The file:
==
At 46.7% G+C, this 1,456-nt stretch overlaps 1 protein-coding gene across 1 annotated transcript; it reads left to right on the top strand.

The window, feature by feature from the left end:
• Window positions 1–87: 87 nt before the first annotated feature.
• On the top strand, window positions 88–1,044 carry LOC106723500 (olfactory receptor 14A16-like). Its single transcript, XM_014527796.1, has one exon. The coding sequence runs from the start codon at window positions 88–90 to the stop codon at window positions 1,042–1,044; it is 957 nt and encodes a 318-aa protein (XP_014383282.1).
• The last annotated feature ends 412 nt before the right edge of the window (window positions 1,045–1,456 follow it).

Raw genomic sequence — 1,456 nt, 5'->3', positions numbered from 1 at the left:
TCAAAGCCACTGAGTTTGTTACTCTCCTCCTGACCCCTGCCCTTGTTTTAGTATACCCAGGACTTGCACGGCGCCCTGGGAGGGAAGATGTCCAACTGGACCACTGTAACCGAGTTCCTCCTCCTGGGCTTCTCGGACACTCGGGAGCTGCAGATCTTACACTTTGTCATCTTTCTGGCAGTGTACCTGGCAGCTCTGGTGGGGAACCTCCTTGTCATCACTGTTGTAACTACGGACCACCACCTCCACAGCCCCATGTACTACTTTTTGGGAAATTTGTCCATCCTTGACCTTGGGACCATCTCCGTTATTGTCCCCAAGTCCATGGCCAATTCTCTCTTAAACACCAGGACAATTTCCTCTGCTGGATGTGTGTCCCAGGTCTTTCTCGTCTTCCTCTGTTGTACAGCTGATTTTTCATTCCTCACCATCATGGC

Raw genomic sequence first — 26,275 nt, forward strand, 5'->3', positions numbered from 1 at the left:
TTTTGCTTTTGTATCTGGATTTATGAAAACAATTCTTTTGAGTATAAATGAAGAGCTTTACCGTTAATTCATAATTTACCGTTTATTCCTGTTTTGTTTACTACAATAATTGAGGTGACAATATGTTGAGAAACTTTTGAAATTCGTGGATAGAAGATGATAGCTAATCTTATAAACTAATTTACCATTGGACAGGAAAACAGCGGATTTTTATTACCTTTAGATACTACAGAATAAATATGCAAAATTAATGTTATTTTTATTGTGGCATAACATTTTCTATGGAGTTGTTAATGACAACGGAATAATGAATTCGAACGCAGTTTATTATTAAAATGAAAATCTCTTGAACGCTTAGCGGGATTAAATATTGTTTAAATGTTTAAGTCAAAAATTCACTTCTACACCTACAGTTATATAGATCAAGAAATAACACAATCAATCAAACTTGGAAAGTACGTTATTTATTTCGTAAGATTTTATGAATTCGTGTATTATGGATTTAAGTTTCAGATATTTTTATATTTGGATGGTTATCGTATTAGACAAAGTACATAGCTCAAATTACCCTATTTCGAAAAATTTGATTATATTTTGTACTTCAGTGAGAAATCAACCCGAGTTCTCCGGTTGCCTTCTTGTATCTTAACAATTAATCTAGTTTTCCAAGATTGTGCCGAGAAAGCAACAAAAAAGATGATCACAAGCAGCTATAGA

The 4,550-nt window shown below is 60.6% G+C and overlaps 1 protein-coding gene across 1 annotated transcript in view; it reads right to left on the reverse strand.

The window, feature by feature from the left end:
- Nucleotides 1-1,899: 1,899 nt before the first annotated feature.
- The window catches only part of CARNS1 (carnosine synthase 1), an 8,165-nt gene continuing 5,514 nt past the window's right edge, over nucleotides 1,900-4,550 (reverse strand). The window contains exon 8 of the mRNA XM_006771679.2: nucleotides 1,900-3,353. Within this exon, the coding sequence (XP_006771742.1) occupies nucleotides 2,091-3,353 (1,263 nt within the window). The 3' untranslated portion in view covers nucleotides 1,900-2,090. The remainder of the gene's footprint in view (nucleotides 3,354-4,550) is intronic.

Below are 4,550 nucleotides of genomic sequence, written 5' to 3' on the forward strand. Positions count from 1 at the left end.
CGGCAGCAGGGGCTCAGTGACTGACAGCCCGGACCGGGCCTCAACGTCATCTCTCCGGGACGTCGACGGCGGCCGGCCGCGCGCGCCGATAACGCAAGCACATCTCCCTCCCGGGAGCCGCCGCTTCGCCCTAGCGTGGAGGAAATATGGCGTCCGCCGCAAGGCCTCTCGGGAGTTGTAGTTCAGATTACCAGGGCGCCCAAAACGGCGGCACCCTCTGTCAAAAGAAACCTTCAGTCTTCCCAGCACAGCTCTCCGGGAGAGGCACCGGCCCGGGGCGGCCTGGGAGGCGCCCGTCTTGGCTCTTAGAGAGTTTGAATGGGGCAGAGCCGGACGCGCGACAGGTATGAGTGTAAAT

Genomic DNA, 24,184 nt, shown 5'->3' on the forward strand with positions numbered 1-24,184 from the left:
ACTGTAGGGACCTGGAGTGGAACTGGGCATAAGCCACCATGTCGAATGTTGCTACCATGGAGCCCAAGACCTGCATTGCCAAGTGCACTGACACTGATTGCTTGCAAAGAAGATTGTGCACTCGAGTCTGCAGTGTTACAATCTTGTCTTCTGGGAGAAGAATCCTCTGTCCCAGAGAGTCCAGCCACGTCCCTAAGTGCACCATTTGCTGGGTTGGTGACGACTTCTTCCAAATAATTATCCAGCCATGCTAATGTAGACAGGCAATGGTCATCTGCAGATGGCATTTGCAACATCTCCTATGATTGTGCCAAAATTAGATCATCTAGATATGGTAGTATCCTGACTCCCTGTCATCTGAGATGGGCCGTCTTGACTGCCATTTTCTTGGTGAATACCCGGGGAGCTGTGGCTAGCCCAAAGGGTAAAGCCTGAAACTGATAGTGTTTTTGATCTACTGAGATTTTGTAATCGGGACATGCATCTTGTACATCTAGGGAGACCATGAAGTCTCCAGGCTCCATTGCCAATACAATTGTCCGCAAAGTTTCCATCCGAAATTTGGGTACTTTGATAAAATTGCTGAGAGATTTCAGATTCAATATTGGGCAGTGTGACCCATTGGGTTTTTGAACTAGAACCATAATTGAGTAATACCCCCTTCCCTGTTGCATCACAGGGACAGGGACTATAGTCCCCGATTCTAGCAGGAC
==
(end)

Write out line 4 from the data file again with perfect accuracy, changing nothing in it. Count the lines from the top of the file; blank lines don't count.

• On the top strand, window positions 88–1,044 carry LOC106723500 (olfactory receptor 14A16-like). Its single transcript, XM_014527796.1, has one exon. The coding sequence runs from the start codon at window positions 88–90 to the stop codon at window positions 1,042–1,044; it is 957 nt and encodes a 318-aa protein (XP_014383282.1).